Understanding the Investment Risk Pyramid
MIN READ 3
Draw a pyramid on a scrap of paper, then look at the image. You'll see that your pyramid is large at its base, smaller in the middle and very small at the summit. This model, which has been around for thousands of years, can also be used when it comes to assessing your investments.
When you use the investment risk pyramid strategy to decide how to invest money, you're building a portfolio that includes many low-risk assets, some medium-risk growth investments and a few high-risk speculative investments. Here's how it works.
An investment risk pyramid doesn't tell you what particular stocks and bonds to buy. Rather, it's an asset allocation tool. Asset allocation means deciding what percentage of your overall assets should go into lower-risk safe securities, how much should go into growth investments that carry some risk, and what portion you can afford to put into high-risk ventures.
You don't usually make an investment allocation decision that stays the same throughout your lifetime. Young people have time to take on more risk, but most investors prefer less risk as they approach their retirement years or when world markets are in turmoil.
The Base of the Pyramid: Low-Risk Assets
The lowest-risk investments you can find are cash and cash equivalents that have set rates of return you can count on. These include government bonds, AAA-rated bonds and certificates of deposit (CDs). All U.S. government-guaranteed investments fall into this conservative category.
This part of the investment plan is represented by the pyramid's wide base, since low-risk investments should generally constitute the bulk of your portfolio.
The Middle of the Pyramid: Medium-Risk Investments
The middle area of the pyramid represents the assets that are allocated to medium-risk investments. While you can't bet the farm on a set percentage return rate for these assets, they generally offer a stable return and the possibility of capital appreciation. That means that these investments, in addition to generating income, may also increase in value themselves.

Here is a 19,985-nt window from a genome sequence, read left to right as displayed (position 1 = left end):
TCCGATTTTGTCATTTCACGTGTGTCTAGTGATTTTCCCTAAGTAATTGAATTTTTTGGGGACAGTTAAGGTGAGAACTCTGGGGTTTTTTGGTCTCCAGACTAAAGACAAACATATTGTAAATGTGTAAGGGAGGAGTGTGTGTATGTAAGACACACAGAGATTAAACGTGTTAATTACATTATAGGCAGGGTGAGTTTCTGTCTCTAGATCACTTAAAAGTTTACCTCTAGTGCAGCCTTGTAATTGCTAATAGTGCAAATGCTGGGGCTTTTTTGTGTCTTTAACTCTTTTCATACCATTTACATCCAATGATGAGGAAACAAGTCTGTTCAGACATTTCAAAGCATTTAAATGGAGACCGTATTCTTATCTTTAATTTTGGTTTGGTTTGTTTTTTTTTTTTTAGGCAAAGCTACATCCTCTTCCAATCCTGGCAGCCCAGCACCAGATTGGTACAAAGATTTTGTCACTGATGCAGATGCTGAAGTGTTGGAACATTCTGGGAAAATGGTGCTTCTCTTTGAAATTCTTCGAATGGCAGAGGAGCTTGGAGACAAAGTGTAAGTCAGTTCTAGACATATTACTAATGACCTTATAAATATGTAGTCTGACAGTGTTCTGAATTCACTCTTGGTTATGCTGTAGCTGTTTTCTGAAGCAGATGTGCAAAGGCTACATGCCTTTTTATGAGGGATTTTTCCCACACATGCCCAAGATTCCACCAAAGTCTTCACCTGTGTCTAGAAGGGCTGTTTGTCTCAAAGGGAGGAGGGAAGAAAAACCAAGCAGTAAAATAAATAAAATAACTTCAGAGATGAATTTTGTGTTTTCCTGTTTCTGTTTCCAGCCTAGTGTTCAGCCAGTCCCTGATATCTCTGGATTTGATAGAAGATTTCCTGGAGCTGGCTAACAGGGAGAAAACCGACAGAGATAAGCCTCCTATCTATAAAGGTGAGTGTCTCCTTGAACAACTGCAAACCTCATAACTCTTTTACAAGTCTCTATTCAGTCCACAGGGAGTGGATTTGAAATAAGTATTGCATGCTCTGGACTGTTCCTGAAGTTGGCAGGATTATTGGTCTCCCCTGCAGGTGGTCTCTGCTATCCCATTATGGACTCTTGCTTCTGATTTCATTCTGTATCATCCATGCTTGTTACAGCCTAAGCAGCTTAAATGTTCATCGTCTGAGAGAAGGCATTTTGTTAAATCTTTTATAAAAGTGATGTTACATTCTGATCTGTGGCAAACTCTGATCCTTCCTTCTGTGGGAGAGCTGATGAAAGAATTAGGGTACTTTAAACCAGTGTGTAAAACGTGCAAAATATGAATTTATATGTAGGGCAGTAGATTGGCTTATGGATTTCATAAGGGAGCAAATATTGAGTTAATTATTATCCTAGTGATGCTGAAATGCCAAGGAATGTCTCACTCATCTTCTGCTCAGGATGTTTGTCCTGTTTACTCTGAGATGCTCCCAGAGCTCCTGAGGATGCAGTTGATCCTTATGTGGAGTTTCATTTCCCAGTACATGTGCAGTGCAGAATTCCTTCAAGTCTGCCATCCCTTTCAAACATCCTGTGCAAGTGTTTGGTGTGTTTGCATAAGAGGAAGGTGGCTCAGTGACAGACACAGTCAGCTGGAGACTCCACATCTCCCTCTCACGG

The classic example of a medium-risk investment is a good growth stock. It is likely to generate income in the form of annual dividends, and the value of the stock itself can also rise.
The Peak of the Pyramid: High-Risk Investments
The risk/reward concept of investing suggests that the more risk you have of losing money in a particular investment, the higher return you should get. The peak of the pyramid — its smallest area — represents these high-risk investments. Because of their speculative nature, you should only allocate money to high-risk investments if you can afford to lose them without life-changing repercussions.
The peak is not the place to store money you intend to use the following year to purchase a home or to invest your grandmother's life savings. High-risk/high-reward investments include stock options, commodities and even your baseball card collection.